Last year marked a peak in property and violent crimes in San Francisco in recent years, but so far this year, crime is on a downward trend, according to police statistics from May.
That drop has been seen in property and violent crimes, as police say they have focused their efforts on pinpointing high crime areas and suspects they think are responsible.
Meanwhile, several efforts to address the long trend of rising crime are underway even as this year has seen a drop.
Robberies, burglaries, assaults and larceny all declined over the first part of the year even with a slight uptick from April to May, according to the San Francisco Police Department’s Compstat report for May.
All robberies declined by 23 percent year over year as of the end of May. Through May 2015, there had been 1,591 robberies; this year, that number has dropped to 1,232.
Assaults, however, declined by just 4 percent year over year, with 1,136 by the end of May 2015, and 1,090 in 2016.
Theft from cars — an issue at the center of recent public concern — has declined by 25 percent compared to this time last year.
Homicides, already at a low rate over the past six years, remained steady at 21 both by May 2015 and May of this year.
Interim Chief Toney Chaplin told the San Francisco Examiner the department has been using Compstat crime data to pinpoint where most crimes are occurring. SFPD then sends some of the plainclothes units to those areas to catch criminals in the act.
The recent arrest of three suspects near Lombard Street moments after they committed a robbery is a prime example of this effort, Chaplin said.
While the department admits it’s hard to point to one cause for the rise or falling crime, a series of proactive approaches to enforcement may have played a part.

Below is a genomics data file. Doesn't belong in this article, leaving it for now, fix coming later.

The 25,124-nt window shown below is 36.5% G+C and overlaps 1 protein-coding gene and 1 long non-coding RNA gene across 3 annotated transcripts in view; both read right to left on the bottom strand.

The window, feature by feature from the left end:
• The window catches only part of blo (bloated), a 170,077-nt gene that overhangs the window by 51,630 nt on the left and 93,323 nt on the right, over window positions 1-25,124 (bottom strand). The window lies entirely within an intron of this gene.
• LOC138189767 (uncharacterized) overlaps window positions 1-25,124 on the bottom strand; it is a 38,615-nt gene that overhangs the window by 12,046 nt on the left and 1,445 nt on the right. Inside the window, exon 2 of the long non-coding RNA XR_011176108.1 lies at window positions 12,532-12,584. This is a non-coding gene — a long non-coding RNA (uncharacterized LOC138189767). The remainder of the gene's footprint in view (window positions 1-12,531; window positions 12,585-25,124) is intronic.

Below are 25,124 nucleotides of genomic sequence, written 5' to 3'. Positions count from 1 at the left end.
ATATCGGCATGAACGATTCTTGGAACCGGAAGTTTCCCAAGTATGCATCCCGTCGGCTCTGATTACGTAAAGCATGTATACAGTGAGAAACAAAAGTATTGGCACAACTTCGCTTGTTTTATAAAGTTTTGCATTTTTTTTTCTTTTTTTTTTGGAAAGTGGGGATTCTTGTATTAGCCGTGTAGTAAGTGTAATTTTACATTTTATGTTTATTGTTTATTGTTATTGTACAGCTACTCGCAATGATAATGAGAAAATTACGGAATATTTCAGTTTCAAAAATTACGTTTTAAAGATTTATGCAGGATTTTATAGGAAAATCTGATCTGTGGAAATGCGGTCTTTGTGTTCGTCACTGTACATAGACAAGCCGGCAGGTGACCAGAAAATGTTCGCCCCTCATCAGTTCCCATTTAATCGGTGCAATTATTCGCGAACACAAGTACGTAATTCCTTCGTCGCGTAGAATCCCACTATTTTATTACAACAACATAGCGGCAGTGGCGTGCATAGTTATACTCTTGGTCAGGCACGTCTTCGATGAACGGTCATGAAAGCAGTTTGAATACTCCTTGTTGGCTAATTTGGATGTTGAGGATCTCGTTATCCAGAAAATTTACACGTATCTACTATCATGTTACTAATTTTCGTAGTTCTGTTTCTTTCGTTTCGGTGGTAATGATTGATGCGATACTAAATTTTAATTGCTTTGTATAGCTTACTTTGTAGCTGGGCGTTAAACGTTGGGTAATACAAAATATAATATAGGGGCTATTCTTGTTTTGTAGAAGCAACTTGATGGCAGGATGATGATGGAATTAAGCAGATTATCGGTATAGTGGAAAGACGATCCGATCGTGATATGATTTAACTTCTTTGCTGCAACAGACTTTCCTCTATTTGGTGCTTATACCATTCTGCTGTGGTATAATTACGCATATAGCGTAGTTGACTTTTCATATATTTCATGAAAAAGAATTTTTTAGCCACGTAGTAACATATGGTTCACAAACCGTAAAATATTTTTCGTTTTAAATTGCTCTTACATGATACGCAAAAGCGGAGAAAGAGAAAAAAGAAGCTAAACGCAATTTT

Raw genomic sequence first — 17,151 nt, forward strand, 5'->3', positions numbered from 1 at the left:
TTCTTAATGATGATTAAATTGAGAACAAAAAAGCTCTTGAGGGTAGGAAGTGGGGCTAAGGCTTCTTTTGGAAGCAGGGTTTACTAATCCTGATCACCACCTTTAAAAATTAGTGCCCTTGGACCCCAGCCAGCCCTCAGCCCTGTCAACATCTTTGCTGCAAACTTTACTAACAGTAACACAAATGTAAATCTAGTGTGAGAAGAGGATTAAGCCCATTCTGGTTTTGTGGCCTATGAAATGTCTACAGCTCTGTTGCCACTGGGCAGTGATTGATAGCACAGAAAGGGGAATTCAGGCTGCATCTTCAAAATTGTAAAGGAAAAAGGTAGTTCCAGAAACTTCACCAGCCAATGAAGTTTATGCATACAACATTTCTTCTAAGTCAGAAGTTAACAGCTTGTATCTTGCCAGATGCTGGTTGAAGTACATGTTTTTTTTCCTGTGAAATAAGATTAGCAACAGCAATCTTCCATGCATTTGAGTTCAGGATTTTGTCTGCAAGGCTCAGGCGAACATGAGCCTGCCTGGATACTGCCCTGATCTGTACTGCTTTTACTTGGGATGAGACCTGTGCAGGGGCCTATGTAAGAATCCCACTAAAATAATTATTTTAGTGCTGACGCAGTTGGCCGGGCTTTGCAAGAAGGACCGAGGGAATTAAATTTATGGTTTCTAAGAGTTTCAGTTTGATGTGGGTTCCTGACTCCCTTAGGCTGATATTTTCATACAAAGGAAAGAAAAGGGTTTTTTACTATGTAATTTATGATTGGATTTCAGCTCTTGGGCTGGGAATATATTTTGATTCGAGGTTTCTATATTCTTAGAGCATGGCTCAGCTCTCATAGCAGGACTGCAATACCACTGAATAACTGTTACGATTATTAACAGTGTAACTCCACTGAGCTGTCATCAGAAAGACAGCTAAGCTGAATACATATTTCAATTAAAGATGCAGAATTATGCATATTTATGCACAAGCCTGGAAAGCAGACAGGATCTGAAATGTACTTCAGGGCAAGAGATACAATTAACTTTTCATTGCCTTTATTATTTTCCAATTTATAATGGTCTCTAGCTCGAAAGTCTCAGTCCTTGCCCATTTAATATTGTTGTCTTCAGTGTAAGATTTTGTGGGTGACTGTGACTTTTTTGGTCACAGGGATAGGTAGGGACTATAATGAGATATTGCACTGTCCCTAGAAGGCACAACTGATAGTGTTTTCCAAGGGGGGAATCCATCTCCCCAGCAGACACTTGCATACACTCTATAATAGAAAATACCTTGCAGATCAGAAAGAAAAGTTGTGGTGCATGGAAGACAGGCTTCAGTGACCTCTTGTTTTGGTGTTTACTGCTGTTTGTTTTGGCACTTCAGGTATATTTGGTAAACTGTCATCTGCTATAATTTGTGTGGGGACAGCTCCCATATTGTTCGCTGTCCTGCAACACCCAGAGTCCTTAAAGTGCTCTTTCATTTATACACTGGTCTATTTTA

“Our Patrol Bureau Task Force and our District Stations Officers have been working hard to deter these crimes and to investigate and make arrests when they do occur,” department spokesperson Officer Carlos Mandfredi said.
The department has also been disseminating images of suspects from surveillance and sharing information between investigators across town to see if any links can be made.
During this period, while there has been a hiring freeze and a retirement spike followed by a big push in recent years to fill the ranks, arrests have declined.
For instance, in 2011, there were 6,839 arrests and a total of 38,260 crimes reported.
In 2015, there were just 5,725 arrests, even as crime peaked with a total of 64,870 crimes reported.
Meanwhile, solutions to The City’s crime are coming down the pipeline.
November’s ballot in San Francisco will include a choice to fund neighborhood crime units dedicated to responding to crimes like auto break-ins and home burglaries.
The Safe Neighborhoods Ordinance was submitted by Supervisor Scott Wiener with the support of Mayor Ed Lee and some of his board colleagues.
The ordinance would dedicate 3 percent of SFPD staff to such units. This effort comes as the department works to reach the charter mandate of 1,971 officers, which is expected by the end of next year.